211 F.2d 602
Application of PEET.
Patent Appeals No. 6042.
United States Court of Customs and Patent Appeals.
March 23, 1954.
Francis P. Keiper, Syracuse, N. Y., for appellant.
E. L. Reynolds, Washington, D. C. (Clarence W. Moore, Washington, D. C., of counsel), for the Commissioner of Patents.
Before O'CONNELL, JOHNSON, WORLEY, COLE, and JACKSON (retired), Judges.
This is an appeal from the decision of the Board of Appeals of the United States Patent Office affirming the decision of the examiner rejecting the single claim in appellant's application for a patent for a design for "A Cabinet Deck for Laundry Apparatus." The claim was rejected for lack of invention over the prior art.
The appealed claim reads as follows:
"The ornamental design for a cabinet deck for laundry apparatus, substantially as shown."
The references relied on are: Rutenber Des. 121,796 Aug. 6, 1940; Walker Des. 143,775 Feb. 5, 1946.
Appellant describes his appealed design as "comprising a relatively flat deck, having over a substantial portion of the rear thereof a moderately inclined portion, the latter terminating in a shallow arch, generously rounded at the opposite ends to flow into the straight side flanges, such arch being bounded by a uniform width, rearwardly extending flange about 1" wide. The deck, side and front skirt flanges meet with blended rounded corners. The front flange is slightly bowed or "V'd" to provide a balance against the arch.
"The panel is inclined at its center considerably less than 45°, and in practice, about 33½° from a horizontal plane. The panel is slightly convex transversely thereof to allow for blending into the uniform width arch flange extending rearwardly from the upper panel edge, and the slope decreases from 33½° at the center to about 28° adjacent the side edges."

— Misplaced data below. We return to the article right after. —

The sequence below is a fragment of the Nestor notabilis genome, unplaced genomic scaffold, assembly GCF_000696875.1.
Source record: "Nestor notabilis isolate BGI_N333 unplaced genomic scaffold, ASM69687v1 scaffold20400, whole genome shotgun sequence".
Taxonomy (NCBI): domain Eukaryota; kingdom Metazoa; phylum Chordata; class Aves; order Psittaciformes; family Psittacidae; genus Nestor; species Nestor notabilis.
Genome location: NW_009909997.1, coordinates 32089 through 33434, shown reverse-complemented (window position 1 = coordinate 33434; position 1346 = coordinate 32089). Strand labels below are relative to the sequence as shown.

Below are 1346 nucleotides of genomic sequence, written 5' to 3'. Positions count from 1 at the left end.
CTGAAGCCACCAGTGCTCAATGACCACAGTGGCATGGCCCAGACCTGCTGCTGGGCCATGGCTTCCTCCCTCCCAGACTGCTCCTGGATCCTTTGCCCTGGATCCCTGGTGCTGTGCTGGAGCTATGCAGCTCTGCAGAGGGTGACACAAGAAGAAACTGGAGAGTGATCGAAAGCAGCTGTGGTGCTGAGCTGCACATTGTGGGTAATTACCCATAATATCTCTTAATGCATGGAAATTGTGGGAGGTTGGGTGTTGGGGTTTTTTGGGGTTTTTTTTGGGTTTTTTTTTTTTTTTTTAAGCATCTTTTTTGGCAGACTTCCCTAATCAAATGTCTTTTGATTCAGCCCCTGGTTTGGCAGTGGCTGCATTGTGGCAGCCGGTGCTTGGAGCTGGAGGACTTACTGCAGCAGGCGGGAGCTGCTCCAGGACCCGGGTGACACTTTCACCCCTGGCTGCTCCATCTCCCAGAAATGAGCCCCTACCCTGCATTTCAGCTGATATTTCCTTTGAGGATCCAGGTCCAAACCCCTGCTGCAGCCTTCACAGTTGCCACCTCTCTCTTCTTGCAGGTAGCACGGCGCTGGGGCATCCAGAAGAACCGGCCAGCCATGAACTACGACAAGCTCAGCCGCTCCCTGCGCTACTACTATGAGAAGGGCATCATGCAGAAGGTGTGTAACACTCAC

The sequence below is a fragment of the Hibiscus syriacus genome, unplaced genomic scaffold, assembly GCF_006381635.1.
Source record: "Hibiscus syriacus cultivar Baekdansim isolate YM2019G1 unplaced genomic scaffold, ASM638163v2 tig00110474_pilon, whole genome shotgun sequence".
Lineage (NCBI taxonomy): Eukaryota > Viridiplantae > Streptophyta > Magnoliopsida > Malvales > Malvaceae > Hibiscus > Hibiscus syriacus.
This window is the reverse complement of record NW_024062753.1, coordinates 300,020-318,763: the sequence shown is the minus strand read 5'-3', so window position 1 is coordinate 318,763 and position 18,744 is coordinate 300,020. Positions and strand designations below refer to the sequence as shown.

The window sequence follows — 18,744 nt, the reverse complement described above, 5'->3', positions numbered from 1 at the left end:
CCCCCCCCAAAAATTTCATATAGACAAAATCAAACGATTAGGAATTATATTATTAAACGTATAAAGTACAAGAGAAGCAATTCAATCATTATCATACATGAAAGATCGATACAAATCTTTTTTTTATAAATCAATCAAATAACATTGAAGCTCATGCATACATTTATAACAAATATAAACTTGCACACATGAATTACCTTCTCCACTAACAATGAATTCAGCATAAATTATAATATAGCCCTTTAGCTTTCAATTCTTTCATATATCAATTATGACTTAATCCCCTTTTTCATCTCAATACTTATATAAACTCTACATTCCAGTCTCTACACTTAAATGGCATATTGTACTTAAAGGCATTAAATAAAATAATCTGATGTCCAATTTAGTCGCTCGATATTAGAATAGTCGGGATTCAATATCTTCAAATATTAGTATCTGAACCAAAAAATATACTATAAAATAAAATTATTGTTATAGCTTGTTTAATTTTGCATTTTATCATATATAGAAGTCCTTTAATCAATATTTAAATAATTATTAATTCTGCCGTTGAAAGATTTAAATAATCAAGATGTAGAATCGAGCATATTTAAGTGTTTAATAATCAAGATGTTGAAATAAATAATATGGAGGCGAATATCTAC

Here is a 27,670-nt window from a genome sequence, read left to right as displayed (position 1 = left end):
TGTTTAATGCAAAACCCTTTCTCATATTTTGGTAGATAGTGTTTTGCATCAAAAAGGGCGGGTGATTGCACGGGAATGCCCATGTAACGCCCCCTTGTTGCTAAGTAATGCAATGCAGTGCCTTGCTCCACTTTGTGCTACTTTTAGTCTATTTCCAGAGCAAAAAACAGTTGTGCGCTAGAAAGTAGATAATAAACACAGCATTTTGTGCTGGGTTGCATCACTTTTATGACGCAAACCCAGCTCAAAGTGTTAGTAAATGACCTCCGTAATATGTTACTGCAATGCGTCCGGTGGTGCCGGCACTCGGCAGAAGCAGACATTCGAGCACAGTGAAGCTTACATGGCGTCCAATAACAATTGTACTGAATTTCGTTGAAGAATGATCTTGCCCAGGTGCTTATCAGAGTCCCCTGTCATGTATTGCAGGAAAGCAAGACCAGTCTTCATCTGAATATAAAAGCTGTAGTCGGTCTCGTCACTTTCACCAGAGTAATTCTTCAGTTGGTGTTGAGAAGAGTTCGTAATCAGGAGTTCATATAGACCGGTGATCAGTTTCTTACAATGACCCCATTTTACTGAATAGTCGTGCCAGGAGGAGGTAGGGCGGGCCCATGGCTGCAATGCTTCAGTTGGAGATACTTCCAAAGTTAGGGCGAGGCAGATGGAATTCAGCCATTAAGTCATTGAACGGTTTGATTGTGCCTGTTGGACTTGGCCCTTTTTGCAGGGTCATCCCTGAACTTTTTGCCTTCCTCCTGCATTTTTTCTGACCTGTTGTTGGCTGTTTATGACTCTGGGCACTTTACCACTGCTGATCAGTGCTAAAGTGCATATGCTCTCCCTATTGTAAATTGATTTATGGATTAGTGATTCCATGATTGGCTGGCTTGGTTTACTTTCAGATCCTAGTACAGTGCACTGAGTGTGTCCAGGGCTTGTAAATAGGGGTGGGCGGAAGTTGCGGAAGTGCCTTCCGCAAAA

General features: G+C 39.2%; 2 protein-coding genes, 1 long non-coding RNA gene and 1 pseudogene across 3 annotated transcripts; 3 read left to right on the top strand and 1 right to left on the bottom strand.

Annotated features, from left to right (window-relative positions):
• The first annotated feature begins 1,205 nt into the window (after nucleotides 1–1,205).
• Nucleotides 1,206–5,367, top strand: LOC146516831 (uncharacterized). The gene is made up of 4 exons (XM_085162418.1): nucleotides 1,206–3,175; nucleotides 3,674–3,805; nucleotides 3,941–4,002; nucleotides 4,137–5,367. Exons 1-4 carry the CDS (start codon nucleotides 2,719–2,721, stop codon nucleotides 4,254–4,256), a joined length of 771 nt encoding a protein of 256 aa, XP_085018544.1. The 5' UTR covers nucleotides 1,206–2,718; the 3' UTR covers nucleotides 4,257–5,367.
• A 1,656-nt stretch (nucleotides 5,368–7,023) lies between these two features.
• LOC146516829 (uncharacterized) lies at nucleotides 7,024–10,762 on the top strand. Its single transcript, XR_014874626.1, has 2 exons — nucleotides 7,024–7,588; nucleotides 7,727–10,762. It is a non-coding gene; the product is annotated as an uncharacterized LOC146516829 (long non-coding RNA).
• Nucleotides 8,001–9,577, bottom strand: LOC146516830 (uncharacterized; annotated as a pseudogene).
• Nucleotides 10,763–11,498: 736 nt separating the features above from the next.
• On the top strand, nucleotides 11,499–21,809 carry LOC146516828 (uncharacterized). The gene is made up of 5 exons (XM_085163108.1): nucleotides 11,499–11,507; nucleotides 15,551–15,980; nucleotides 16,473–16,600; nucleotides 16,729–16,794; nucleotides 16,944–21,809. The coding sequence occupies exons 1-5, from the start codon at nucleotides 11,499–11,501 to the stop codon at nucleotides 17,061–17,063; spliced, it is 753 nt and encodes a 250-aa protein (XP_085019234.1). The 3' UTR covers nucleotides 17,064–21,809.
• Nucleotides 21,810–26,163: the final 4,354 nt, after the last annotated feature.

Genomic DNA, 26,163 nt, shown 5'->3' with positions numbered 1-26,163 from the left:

The Rutenber reference is a design patent for a range. It shows a top plate or deck which, like appellant's, is provided with an upwardly inclined portion along the rear and a downwardly extending skirt along the front and sides. Extending rearwardly from the top edge of the inclined portion is a flange or border. The corners of the deck, the intersection of the inclined portion and the level portion are rounded, also, the intersections of the skirt and flange with the deck are rounded.
The Walker reference is a design patent for a water heater cabinet and it shows a V-ing of the front of the deck or top plate.
Both the examiner and the Board were of the opinion that to modify the Rutenber top by applying a V-formation to the front edge thereof, in view of the teachings of the Walker reference, would not amount to design invention and that the instant design would not distinguish patentably over such modification of the Rutenber patent.
It is proper to combine references for the purpose of showing lack of invention in applications for design patents. In re Staunton, 35 F.2d 63, 17 C.C.P.A., Patents, 579; In re Eppinger, 94 F.2d 401, 25 C.C.P.A., Patents, 843; In re Faustmann, 155 F.2d 388, 33 C.C. P.A., Patents, 1065; In re Jabour, 182 F.2d 213, 37 C.C.P.A., Patents, 1084.
To be inventive, a design must produce a substantially different aesthetic effect and requires a display of exceptional talent which is something more than that of the ordinary artisan or designer. In re Bigelow, 194 F.2d 550, 39 C.C.P.A., Patents, 835; In re Warren, 194 F.2d 715, 39 C.C.P.A., Patents, 873; In re Zemon, 205 F.2d 317, 40 C.C.P.A., Patents, 1051.
Appellant's design differs somewhat from the design of Rutenber modified by the outward V-ing of the front in view of the teaching of Walker. Both the examiner and the Board were of the opinion that the differences amounted to merely a matter of degree. We agree with the Board that it is well settled that rounding corners is an obvious expedient and that the arching of the top of the inclined portion of appellant's design falls in the same category. Also, the V-ing of the front of the deck or top is considered to fall within the expected skill of the routine designer, especially in view of the teachings of Walker. We think the modifications of Rutenber, in view of the teachings of Walker are well within the expected skill of the routine designer and do not amount to invention. In re Johnson, 175 F.2d 791, 36 C.C.P.A., Patents, 1175.
We do not think that invention was required in the production of the appealed design and the decision of the Board is hereby affirmed.
JACKSON, J., retired, sat for GARRETT, C. J.